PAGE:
33 Subatomic Particles Subatomic Particle Charge Mass, amu Location in atomElectron(e-)-10 amuOutside of nucleusProton (p)+1~1 amuNucleusNeutron (n)
34 Mass of Subatomic Particles Protons and neutrons have ~ the same mass (in the range of kg).Mass of each and of individual atoms is often expressed in amu rather than gramsAtomic mass unit (amu) – 1/12 the mass of a carbon-12 atom
35 Mass of Subatomic Particles The mass of the electron (10-31 kg) is tiny as compared to that of the proton and neutron (10-27 kg) .Therefore, the electron’s mass is considered to be ~0 amu when calculating the mass of an atom.
36 Subatomic Particles and the Elements Each element has a unique number of protons.Number of protons defines the element.Atomic # = # protons6C
37 Subatomic ParticlesSince atoms are neutral, for every proton there is a/n _________.When atoms interact to form compounds, it is their ___________ that interact.
38 TermsMass number = sum of the # of protons and the # neutrons in the nucleus of an atomFOR MOST ELEMENTS THE MASS NUMBER IF NOT ON THE PERIODIC TABLE.You will be given enough information to determine mass number or number of neutrons.
39 Terms Isotopes = atoms of a given element that differ in mass number Isotopes have the same number of _____________.Isotopes differ in the number of _______.
40 B Isotopes Writing atomic symbols for isotopes pg 46 11 Mass # Symbol for element5Atomic #
41 FAQ - Isotopes C Po When is mass number found on the periodic table? What’s the atomic mass? Is it the same as the mass number?C(209)Po
42 Molecules and Ions (2.6)Atoms of different elements combine to form compoundsAtoms in compounds are held together by chemical bonds.Bonds involve interactions of the bonding atoms’ ________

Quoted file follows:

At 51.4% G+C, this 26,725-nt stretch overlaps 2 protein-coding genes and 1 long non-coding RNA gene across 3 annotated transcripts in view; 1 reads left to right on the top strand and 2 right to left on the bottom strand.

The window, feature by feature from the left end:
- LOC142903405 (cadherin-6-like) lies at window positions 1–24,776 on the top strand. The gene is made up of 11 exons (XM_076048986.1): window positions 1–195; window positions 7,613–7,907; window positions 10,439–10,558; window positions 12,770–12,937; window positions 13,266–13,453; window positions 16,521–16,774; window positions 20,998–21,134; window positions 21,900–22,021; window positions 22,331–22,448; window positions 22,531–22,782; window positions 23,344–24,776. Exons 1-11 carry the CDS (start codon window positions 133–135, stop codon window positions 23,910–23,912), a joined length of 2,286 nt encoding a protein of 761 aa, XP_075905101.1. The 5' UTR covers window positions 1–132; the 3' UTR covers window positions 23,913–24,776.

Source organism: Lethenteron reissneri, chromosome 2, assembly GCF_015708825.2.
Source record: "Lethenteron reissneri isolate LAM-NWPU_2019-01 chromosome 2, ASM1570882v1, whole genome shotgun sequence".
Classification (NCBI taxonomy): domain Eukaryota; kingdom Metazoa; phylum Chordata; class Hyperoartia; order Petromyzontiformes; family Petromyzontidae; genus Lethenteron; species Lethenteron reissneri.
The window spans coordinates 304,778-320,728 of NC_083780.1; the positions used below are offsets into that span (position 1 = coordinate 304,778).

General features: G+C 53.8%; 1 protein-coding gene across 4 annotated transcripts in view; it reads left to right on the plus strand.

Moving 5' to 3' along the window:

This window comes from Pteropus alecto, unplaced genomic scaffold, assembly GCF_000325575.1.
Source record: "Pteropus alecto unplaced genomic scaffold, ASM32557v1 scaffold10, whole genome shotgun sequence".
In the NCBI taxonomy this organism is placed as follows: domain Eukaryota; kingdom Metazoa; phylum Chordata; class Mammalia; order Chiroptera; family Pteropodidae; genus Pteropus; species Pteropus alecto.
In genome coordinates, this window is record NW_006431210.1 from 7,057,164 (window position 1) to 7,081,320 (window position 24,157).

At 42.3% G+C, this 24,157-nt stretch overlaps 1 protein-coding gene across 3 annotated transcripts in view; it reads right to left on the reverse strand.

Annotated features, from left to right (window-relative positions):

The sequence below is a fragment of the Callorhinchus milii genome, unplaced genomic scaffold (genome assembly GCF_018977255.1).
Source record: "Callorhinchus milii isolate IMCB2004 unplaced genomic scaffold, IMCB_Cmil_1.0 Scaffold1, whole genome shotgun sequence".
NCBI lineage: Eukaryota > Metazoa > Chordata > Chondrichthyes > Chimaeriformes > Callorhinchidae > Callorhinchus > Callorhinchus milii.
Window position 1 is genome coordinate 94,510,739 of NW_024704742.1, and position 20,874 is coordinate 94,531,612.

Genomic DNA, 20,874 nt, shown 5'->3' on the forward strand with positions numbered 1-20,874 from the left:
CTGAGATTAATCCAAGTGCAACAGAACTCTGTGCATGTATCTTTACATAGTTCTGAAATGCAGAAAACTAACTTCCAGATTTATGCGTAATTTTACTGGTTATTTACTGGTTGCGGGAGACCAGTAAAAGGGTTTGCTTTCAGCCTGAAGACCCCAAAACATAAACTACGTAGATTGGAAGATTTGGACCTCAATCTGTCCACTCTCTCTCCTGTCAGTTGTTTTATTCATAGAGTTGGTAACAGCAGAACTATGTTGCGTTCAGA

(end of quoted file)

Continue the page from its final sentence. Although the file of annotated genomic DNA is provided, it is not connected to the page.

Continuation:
43 Bonding There are two types of bonds: Covalent bonds – bonding atoms share electronsAtoms are always nonmetal atomsCovalently bonded atoms form moleculesWays to represent moleculesChemical formula; H2OStructural formulaOH H
44 Bonding Ionic bonds – attractive force among oppositely charged ions Bond formed between metal cations and nonmetal anionsNo molecules involved
45 Ions - Terms Ion – charged atom or group of atoms Formed when atoms gain or lose electronsCation – positively charged ionFormed when an atom _______ electronsAnion – negatively charged ionFormed when an atom ______ electrons
46 IonsDescribing ion formationCation example:Anion example:
48 Types of Binary Compounds Type I binary ionic compoundsMetal forms only one ionType II binary ionic compoundsMetal forms more than one ionUse roman numerals to indicate the charge on the ionType III binary covalent compoundsCompound between 2 nonmetals
49 Types I Binary Compounds Compound between a metal and a nonmetalMetal forms only one ionName the cation and then the anion.Name of the cation is the name of the elementName of the anion is the name of the nonmetal with the ending changed to “ide”
50 Monoatomic cations to know Group #Charge on ionexamplesIA+1Na1+ sodium (ion)K potassium (ion)IIA+2Mg2+ magnesium (ion)IIIA metals+3Al3+ aluminum (ion)
51 Monoatomic anions to know Group #Charge on ionexamplesVA-3N3- nitride (ion)P3- phosphide (ion)VIA-2O2- oxide (ion)S sulfideVIIA-1F1- fluoride (ion)Cl1- chloride (ion)Br1- bromide (ion)I iodide (ion)
52 PracticeName chemical formulaChemical formula name